As the National Youth Orchestra of the United States of America performs its final concert of 2014 at The Music Center’s Walt Disney Concert Hall, musician blogger Leah Meyer shares how she prepared to introduce Gil Shaham and Britten’s Violin Concerto during NYO-USA’s Carnegie Hall debut. Leah is one of 18 musicians who spoke from the stage throughout this summer’s tour. You can hear Leah’s remarks, along with audio of the complete Carnegie Hall debut, by clicking here.
The sensory overload right now on this plane is both distracting and delightful: the flashing images of the movie Captain America on the monitor above my head, the foreboding frivolity of “Della mia bella incognita borghese” from Rigoletto in my headphones, the sweet tang of orange juice in my mouth, the plush of my monkey-shaped neck pillow, and the scent of my neighbor’s goldfish that bring me back to my days of jumpers and playgrounds are all underscored by the rushing rumble of the “NYO Express,” as referred to by the pilot of our flight.
Over the past four weeks, I’ve come to expect—though by no means become accustomed to—such constant bombardment as a member of NYO-USA. However, the noise of cheesy snack crackers and an airplane pales in comparison to playing on the stage of Carnegie Hall. I paled too (and keep in mind that I’m already a natural redhead) as I prepared to speak to the audience, introducing the repertoire to a packed house at Carnegie Hall.
I know how to prepare for a normal concert. One of our activities during the NYO-USA residency included completing a survey of our musical experiences. A question asked how many concerts we’d played in the past 12 months. Several of my friends and I laughed in disbelief—how to begin counting? Like another friend’s wardrobe with “more long black skirts than anything else,” we’ve tailored our rehearsing and practicing with the goals of performance in mind. Though my pants don’t fit as well as they did two weeks ago, the metaphor still does: As we swapped black skirts for red pants, I also tried on a new concert (and concert preparation) experience.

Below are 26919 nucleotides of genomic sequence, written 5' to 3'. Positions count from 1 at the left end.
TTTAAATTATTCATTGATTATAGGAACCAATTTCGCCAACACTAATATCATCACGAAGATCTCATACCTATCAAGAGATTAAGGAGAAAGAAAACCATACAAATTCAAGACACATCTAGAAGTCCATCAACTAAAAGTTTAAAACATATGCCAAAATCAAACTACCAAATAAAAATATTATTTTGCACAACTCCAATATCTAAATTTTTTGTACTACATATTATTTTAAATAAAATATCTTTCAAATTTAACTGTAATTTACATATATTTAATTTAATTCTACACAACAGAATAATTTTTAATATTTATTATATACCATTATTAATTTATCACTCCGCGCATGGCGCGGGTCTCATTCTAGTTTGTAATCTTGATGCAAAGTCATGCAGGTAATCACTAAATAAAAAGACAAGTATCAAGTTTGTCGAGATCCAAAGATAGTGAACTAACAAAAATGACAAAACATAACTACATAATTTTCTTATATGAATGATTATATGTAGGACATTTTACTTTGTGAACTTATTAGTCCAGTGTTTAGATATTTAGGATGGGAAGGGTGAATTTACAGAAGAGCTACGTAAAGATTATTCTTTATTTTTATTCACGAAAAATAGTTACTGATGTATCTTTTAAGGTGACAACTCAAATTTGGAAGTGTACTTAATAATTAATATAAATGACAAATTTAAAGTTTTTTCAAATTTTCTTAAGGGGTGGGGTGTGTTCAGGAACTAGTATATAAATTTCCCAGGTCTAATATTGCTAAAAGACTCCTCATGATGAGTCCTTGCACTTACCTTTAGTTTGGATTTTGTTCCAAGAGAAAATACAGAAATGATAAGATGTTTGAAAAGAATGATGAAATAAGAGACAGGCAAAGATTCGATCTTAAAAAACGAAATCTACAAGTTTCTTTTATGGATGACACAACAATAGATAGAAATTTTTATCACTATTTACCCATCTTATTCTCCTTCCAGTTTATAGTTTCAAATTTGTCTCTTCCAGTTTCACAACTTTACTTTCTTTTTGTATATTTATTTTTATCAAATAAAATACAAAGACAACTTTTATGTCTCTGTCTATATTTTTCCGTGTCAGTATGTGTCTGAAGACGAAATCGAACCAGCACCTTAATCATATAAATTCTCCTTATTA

In preparing the remarks I ultimately gave at our Carnegie Hall concert, I progressed through three main drafts, each undergoing scrutiny for inaccessibility, lack of clarity, and platitudes—all the fuzz that is nearly inescapable when trying to communicate the magnitude of importance with which you hold something in your heart, especially music. I memorized, cut, tinkered with a transition for hours, and rememorized, allowing myself the occasional indulgence of a boy-band hit from 2007. And yet, as I practiced the words out loud, the obvious rehearsed nature made my thoughts seem forced and my presentation unsophisticated. My voice itself even threatened to go hoarse. I wanted my words to seem inspired and extemporaneous; I wanted to give the audience no clue of my hours spent writing, nor of my inexperience as a public speaker.
And yet, after writhing in embarrassment while practicing in front of friends, I thought back upon the concert preparation of which I just wrote: Few performances—even those heavily based on improvisation—are truly extemporaneous. The repertoire I was introducing? We’d spent weeks rehearsing it. “Even Obama has a teleprompter,” my parents assured me. The less ashamed I was of my obvious recitation, the more natural it seemed. Performance is the sharing of something that requires great thought and effort. Through that lens, our night at Carnegie Hall was a performance to remember.
I spoke that night of the parallels between Bernstein’s Symphonic Dances from West Side Story and Britten’s Violin Concerto. From within deep pain and chaos—whether stemming from the Spanish Civil War as in Britten’s case or from social clashes and forbidden love as in Tony and Maria’s in West Side Story—both pieces yearn deeply for a place and time of peace. As young adults inheriting these realities, we too search for “Somewhere” beyond the cruelty.
There are many events, many realities, that we cannot prepare for. Some are not so simple as speaking on stage. Some are much graver, and there are instances where your audience may not want you to succeed. We are young, idealistic, and will learn this soon enough. But we have played on the world’s stages—eight of them, actually—and, as the world and its future is our audience, we strove to bring you the best.
Learn more about the National Youth Orchestra of the United States of America.